The resignation by Tom Van Amburg as Channel 2's general manager this week has apparently ended the possibility of Jim Healy going to work part-time for the station. Healy and program director Jay Strong were scheduled to have lunch Thursday to discuss different possibilities and formats, but that lunch was called off Wednesday after Van Amburg announced his resignation. "In a way, it's a relief for me," Healy said. "Doing my show (on KMPC radio) takes 7-7 1/2 hours. I just didn't see where I would have time to do justice to both jobs." . . . Last Saturday's New York Islanders-Washington Capitals four-overtime playoff game, which took 6 hours 18 minutes to complete, was indeed tiring for the players, but also quite an ordeal for ESPN announcers Mike Emrick and Bill Clement. Said Clement: "Our voices got pretty raspy, but neither of us came close to losing our voices. There was no doubt that a lot of strain was put on our vocal cords."
Recommended viewing: In a two-part series, the "Mutual of Omaha's Spirit of Adventure" on ABC chronicles the first-ever rafting expedition of the upper Yangtze River in China, the third longest river in the world. The first part will be televised Sunday at 4 p.m. on Channel 7, with the second part set for the following Sunday. The show offers some incredible footage as well as a dramatic, real-life story. . . . The Kentucky Derby will be previewed in a half-hour special, "Road to the Triple Crown, on Channel 7 Saturday at 2:30 p.m. Mike Adamle is the host. . . . Aerobics, a form of exercising, is a competitive sport. In fact, the Crystal Light National Aerobics Championship has been held for the past three years, and the latest competition was taped for syndication on national television. Channel 5 will air the show Sunday at 5 p.m. Howard Schwartz, the creator of competitive aerobics, is the producer of the show, which will have Alan Thicke as host and include guest appearances by Raquel Welch and actress/aerobics instructor Teri Austin.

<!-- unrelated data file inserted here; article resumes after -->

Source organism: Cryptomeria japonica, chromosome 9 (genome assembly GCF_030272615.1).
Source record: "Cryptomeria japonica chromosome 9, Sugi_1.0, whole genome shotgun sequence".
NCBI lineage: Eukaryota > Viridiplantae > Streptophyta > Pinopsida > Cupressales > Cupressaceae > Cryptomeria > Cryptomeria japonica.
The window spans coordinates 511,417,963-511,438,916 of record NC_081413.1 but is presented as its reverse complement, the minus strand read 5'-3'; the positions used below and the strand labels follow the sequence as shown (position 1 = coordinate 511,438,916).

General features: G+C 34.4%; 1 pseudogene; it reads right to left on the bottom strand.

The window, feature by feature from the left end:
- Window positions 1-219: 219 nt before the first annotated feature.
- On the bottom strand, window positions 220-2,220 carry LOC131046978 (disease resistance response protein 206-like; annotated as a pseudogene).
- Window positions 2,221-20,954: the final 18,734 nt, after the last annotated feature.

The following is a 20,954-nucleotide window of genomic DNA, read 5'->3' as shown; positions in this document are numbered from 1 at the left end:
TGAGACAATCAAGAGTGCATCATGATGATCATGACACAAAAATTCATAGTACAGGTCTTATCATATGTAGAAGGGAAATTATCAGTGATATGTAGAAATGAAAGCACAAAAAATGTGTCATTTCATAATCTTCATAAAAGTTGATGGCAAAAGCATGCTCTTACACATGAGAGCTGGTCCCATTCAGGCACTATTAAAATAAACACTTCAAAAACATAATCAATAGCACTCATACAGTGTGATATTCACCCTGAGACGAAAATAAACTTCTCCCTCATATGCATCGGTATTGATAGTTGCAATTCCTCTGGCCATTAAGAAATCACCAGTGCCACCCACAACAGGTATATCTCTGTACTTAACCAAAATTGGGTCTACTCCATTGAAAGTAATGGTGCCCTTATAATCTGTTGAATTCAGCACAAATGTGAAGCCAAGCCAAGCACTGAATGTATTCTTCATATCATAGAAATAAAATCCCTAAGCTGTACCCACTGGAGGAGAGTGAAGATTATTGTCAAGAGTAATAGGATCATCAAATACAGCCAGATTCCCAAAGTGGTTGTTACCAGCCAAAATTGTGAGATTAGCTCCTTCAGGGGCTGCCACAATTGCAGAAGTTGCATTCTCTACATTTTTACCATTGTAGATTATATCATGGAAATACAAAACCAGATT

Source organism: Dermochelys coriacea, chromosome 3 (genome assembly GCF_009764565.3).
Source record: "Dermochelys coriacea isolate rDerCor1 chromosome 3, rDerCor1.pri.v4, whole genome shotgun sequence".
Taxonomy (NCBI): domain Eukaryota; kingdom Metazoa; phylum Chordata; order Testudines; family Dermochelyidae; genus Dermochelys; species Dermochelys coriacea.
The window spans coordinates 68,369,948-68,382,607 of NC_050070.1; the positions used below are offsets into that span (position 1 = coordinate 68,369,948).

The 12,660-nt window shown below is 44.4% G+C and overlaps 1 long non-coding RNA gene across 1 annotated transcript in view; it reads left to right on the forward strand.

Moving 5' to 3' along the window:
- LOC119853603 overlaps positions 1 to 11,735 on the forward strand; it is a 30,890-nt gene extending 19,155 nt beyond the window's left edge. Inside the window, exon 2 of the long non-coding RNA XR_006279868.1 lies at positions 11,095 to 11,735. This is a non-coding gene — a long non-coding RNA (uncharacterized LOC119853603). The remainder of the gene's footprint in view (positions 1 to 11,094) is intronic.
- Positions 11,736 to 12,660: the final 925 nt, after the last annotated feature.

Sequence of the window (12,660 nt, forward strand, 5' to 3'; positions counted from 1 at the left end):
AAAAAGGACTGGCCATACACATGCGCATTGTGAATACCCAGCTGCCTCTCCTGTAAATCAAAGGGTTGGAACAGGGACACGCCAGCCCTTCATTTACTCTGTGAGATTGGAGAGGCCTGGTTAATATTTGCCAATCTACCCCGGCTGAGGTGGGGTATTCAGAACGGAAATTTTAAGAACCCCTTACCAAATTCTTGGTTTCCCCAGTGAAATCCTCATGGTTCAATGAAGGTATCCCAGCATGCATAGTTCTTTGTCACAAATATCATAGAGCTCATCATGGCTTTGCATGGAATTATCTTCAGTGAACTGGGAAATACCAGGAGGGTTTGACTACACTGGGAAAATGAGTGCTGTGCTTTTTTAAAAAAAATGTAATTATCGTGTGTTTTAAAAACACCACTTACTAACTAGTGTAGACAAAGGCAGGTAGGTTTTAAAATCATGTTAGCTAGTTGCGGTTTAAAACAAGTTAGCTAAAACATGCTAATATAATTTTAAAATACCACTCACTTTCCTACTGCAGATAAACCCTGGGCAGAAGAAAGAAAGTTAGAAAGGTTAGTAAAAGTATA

For the eighth consecutive year, ESPN will present live coverage of the NFL draft. Tuesday's coverage begins at 5 a.m. PDT. . . . KABC Radio's Bud Furillo will be the M.C. of a dinner at the Casa Italia banquet hall adjacent to St. Peter's Church in Chinatown next Wednesday night, when UNICO presents boxer Boom Boom Mancini with its annual Brian Piccolo Award. . . . Channel 2's Jim Hill has been named honorary chairman for the L.A. Games to be held during the final two weekends in June. The event was formerly called the L.A. Watts Summer Games.